Last year we made some Generation Z predictions for 2014. How did these hold up?
“1. They will bring at least one household item out of obscurity.”
While nothing is really holding the same momentum as rubberbands and duct tape did, DIY is still a strong trend. A pretty hot trend these days is the decorating mason jars for all sorts of purposes. You can even get Mason Jar slurpees with mustache straws, combining the DIY inspired trend with my prediction #8! The Mason Jar retrotrend is not exactly new, and youtube satirist Bella Belle made a spoof of it. But when teens and tweens come up with ideas like decorating the inside with BFF photos and filling it with candy and little notes about friendship, could it signify a need to restore some of the more tangible elements of friendship in a time when friendships are increasingly experienced in digital networks?
“2. At least three apps will be generated by an under-12 kid”
Meet Dylan Puccetti, the 12-year-old who recently made an app that aims to keep children safe by converting a phone’s on-off button to a panic button. Generation Z is very much driven by social causes and Puccetti’s app is a great example of this. App development is going through a democratizing process where personal app-making could become the layman’s go-to answer for solving life larger or smaller inconveniences. With so much media hype and incentives around coding and app-creation these days, I am actually starting to worry that we are fooling our kids into thinking that app-development equates innovation. Furthermore, with the sudden proliferation of data-collecting schemes and doohickeys materialize new existential questions, such as those raised by net-critic Egveny Morozov who asks if we are becoming victims of the folly of technology-solutionist utopias. Or even willing to sacrifice our privacy at the altar of convenience and self-enhancement. But this is not the topic here. Thankfully, Generation Z’s ingenuity goes far beyond computer codes. They are also breaking ground with brick-and-mortar innovations and are social innovators as well. This year is the first time the venerable Nobel Peace Price has been awarded to someone under the age of 18. Right-to-education-activist Malala Yousafzai is a proud example of Generation Z bravery and intelligence. And her guts is sorely needed. Yesterday during a school exam in Peshawar, Pakistan the Taliban massacred 132 children. We can only hope the troubling rise of extremists like Taliban and ISIS are the death throws of an ideology that does not know how to deal with the transition to a more equitable and tolerant world.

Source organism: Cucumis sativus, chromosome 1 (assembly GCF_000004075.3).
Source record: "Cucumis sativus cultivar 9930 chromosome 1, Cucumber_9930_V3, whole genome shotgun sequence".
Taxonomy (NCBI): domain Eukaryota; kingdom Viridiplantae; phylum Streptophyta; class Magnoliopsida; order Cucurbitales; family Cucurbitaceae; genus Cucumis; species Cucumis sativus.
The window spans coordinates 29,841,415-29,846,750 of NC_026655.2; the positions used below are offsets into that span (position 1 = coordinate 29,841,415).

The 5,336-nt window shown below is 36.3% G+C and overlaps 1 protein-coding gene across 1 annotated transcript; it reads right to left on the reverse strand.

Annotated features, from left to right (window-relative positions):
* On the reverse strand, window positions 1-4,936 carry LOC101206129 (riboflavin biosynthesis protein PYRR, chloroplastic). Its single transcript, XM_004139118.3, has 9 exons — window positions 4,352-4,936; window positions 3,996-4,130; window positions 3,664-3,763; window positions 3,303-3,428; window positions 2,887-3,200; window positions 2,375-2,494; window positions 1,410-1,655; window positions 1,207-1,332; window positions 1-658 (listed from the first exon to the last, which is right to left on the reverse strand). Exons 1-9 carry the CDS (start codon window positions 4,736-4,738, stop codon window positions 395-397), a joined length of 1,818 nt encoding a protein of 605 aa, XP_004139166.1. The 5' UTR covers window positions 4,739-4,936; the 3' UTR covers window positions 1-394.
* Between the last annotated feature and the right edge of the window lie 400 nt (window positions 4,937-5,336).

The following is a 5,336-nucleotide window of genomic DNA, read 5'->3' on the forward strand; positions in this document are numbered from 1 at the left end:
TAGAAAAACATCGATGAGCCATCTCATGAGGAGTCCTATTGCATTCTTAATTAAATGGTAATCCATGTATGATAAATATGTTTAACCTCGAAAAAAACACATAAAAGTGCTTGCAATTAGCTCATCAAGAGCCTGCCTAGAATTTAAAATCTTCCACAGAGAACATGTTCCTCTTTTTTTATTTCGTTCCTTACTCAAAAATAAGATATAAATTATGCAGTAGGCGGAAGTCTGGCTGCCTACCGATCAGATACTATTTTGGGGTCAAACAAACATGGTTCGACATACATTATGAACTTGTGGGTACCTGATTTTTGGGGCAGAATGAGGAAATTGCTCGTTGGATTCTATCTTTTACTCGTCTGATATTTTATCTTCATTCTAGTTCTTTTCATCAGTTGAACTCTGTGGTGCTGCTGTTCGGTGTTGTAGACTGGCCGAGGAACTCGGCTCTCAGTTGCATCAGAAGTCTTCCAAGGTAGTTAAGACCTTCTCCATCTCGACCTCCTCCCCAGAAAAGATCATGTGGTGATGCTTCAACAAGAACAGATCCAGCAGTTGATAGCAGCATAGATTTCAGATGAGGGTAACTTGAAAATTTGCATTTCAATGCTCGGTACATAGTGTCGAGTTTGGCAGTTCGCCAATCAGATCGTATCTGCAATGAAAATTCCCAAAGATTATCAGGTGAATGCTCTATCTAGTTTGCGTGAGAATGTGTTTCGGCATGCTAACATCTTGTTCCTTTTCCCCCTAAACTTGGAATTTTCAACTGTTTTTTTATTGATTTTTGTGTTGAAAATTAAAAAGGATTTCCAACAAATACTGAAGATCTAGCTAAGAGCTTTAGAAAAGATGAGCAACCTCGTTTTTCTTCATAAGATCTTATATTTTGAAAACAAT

“3. Another school tries to teach 21st century curricula using gamification” I went to several events last year that hint at our common readiness for a major shift in education. But public schools are still hopelessly behind on advancing their core curriculum to more closely meet 21st century skill demands. Last year much attention was brought to the initiation of the Common Core curriculum which might have grabbed the little change energy that was available in public education. Discontent with the current system is growing and more parents are taking their kids out to try alternative education. Studies that cast doubt of the usefulness of homework and excessive achievement testing undermines further families’ trust in the public system. But this does not mean that the alternatives are automatically much better. At least according to Diane Ratwick’s book The Reign of Error.